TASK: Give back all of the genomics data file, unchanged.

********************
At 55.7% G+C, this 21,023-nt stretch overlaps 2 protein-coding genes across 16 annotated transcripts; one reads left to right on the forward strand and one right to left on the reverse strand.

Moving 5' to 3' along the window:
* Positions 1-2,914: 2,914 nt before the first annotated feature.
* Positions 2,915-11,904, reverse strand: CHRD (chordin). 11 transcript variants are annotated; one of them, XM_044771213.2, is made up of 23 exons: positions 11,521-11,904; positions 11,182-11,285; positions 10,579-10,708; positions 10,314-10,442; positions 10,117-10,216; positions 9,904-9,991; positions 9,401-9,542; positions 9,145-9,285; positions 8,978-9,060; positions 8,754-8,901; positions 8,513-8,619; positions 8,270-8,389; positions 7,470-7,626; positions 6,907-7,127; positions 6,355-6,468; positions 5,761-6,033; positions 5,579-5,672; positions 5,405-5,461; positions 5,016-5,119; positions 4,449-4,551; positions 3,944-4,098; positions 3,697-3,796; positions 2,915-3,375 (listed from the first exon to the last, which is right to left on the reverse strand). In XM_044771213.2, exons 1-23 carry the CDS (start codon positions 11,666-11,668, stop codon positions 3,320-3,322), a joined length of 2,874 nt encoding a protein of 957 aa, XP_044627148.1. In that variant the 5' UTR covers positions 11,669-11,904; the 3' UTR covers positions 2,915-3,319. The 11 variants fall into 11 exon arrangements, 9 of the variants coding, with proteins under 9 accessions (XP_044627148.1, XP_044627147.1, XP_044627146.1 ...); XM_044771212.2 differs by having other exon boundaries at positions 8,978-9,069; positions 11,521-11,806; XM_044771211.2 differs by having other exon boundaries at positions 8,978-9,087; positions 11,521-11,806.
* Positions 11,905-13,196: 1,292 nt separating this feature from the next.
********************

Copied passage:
At 55.7% G+C, this 21,023-nt stretch overlaps 2 protein-coding genes across 16 annotated transcripts; one reads left to right on the forward strand and one right to left on the reverse strand.

Moving 5' to 3' along the window:
* Positions 1-2,914: 2,914 nt before the first annotated feature.
* Positions 2,915-11,904, reverse strand: CHRD (chordin). 11 transcript variants are annotated; one of them, XM_044771213.2, is made up of 23 exons: positions 11,521-11,904; positions 11,182-11,285; positions 10,579-10,708; positions 10,314-10,442; positions 10,117-10,216; positions 9,904-9,991; positions 9,401-9,542; positions 9,145-9,285; positions 8,978-9,060; positions 8,754-8,901; positions 8,513-8,619; positions 8,270-8,389; positions 7,470-7,626; positions 6,907-7,127; positions 6,355-6,468; positions 5,761-6,033; positions 5,579-5,672; positions 5,405-5,461; positions 5,016-5,119; positions 4,449-4,551; positions 3,944-4,098; positions 3,697-3,796; positions 2,915-3,375 (listed from the first exon to the last, which is right to left on the reverse strand). In XM_044771213.2, exons 1-23 carry the CDS (start codon positions 11,666-11,668, stop codon positions 3,320-3,322), a joined length of 2,874 nt encoding a protein of 957 aa, XP_044627148.1. In that variant the 5' UTR covers positions 11,669-11,904; the 3' UTR covers positions 2,915-3,319. The 11 variants fall into 11 exon arrangements, 9 of the variants coding, with proteins under 9 accessions (XP_044627148.1, XP_044627147.1, XP_044627146.1 ...); XM_044771212.2 differs by having other exon boundaries at positions 8,978-9,069; positions 11,521-11,806; XM_044771211.2 differs by having other exon boundaries at positions 8,978-9,087; positions 11,521-11,806.
* Positions 11,905-13,196: 1,292 nt separating this feature from the next.